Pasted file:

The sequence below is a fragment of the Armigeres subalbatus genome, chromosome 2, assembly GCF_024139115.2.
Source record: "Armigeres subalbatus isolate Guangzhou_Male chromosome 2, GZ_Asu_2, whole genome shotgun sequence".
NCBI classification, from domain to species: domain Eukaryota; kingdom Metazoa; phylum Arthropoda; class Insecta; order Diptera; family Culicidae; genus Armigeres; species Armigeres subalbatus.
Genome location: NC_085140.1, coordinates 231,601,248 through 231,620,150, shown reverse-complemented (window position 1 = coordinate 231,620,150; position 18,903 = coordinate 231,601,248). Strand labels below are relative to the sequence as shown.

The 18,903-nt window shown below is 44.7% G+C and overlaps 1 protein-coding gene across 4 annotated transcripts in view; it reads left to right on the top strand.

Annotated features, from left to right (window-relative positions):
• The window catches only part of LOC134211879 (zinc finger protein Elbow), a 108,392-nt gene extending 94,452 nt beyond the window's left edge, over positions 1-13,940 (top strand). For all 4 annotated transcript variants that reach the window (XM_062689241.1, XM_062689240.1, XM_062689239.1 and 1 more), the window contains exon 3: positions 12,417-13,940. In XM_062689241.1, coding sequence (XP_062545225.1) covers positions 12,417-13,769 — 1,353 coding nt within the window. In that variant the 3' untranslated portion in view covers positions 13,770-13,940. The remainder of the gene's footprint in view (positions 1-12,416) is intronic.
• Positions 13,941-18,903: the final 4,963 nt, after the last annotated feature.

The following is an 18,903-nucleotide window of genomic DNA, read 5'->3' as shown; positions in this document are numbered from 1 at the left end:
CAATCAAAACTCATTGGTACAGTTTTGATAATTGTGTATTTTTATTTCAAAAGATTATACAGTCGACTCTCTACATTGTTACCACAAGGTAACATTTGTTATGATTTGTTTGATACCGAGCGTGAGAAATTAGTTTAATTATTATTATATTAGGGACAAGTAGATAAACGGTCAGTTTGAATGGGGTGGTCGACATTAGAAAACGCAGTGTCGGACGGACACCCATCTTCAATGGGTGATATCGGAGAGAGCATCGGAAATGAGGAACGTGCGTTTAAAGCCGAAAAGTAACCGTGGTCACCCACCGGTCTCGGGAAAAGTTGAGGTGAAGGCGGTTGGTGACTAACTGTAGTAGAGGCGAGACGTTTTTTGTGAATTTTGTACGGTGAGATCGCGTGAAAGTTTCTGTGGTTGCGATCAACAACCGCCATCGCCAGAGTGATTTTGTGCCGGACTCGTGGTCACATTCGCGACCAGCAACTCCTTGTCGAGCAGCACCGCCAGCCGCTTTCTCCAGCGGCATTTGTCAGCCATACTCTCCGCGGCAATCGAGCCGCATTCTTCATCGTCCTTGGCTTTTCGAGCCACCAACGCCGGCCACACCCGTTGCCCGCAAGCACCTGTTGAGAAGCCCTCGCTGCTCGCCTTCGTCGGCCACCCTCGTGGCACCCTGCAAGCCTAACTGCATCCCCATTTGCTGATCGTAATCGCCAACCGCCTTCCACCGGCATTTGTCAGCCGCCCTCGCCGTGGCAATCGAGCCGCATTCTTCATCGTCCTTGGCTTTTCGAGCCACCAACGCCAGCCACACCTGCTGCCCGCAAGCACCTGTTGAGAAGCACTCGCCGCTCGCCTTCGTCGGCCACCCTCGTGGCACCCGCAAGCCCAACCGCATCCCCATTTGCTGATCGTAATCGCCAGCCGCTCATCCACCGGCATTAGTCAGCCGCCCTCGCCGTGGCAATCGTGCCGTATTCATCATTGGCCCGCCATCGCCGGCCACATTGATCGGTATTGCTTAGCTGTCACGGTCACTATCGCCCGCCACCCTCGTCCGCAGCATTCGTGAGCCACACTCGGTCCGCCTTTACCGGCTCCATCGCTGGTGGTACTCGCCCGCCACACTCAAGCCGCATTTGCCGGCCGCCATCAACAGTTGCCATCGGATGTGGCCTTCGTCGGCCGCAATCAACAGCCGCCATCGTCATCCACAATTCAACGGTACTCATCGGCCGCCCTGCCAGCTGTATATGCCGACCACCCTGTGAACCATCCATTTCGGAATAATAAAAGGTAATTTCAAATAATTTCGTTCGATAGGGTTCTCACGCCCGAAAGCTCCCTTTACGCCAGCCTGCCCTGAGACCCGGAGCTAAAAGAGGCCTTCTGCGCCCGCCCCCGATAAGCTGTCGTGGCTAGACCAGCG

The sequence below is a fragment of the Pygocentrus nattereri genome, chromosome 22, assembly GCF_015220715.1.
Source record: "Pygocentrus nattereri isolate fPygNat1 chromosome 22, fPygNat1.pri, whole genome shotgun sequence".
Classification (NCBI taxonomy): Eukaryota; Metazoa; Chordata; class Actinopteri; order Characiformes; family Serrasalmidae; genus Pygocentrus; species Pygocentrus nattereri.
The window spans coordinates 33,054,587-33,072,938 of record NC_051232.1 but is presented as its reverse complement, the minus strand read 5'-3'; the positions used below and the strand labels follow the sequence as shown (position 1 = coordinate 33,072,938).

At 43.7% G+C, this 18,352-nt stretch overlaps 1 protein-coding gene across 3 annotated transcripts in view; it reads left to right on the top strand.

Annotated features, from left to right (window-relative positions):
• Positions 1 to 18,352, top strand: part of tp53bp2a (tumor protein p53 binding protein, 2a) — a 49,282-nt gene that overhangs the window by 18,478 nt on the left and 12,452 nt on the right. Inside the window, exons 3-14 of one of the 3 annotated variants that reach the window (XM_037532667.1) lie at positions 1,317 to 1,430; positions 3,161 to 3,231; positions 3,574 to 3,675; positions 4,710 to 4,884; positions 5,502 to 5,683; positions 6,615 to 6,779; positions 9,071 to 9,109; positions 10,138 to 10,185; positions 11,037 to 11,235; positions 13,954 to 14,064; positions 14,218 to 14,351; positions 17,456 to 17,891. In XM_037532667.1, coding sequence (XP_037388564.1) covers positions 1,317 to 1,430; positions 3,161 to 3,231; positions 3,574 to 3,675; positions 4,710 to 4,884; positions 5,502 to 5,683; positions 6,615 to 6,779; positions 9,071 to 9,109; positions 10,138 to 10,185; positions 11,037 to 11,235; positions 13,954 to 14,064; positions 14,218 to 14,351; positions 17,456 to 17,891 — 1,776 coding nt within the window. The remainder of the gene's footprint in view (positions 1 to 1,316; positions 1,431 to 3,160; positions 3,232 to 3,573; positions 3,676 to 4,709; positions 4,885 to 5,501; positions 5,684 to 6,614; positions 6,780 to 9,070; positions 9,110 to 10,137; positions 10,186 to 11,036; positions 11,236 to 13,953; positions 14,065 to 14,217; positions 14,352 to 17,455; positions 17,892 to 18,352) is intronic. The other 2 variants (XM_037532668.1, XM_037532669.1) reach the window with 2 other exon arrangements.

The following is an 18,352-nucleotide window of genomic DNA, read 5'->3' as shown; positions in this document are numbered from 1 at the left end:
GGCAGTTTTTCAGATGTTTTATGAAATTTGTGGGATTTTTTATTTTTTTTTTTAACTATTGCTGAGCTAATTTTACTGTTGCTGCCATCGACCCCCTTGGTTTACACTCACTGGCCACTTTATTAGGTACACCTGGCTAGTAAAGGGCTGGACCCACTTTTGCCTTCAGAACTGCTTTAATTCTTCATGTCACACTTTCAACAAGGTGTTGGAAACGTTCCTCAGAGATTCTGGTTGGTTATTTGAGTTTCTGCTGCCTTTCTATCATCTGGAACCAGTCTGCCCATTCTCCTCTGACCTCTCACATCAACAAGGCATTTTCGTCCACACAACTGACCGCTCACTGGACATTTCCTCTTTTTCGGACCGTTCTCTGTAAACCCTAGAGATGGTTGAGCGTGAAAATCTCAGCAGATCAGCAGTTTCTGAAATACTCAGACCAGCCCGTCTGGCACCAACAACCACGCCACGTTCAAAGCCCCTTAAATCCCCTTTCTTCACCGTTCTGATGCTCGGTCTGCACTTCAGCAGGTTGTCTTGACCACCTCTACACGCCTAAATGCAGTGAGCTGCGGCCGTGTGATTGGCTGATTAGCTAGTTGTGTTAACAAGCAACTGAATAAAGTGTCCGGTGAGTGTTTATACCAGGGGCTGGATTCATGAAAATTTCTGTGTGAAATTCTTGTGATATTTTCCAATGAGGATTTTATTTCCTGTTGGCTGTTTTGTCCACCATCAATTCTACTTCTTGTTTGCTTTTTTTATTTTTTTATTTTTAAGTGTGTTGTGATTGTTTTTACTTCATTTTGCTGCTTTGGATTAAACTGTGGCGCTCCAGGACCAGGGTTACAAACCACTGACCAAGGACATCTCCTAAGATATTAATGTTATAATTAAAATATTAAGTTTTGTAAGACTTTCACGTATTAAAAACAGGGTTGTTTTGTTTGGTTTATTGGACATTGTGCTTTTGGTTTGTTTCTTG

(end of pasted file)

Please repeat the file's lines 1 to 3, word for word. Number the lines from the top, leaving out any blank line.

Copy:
The sequence below is a fragment of the Armigeres subalbatus genome, chromosome 2, assembly GCF_024139115.2.
Source record: "Armigeres subalbatus isolate Guangzhou_Male chromosome 2, GZ_Asu_2, whole genome shotgun sequence".
NCBI classification, from domain to species: domain Eukaryota; kingdom Metazoa; phylum Arthropoda; class Insecta; order Diptera; family Culicidae; genus Armigeres; species Armigeres subalbatus.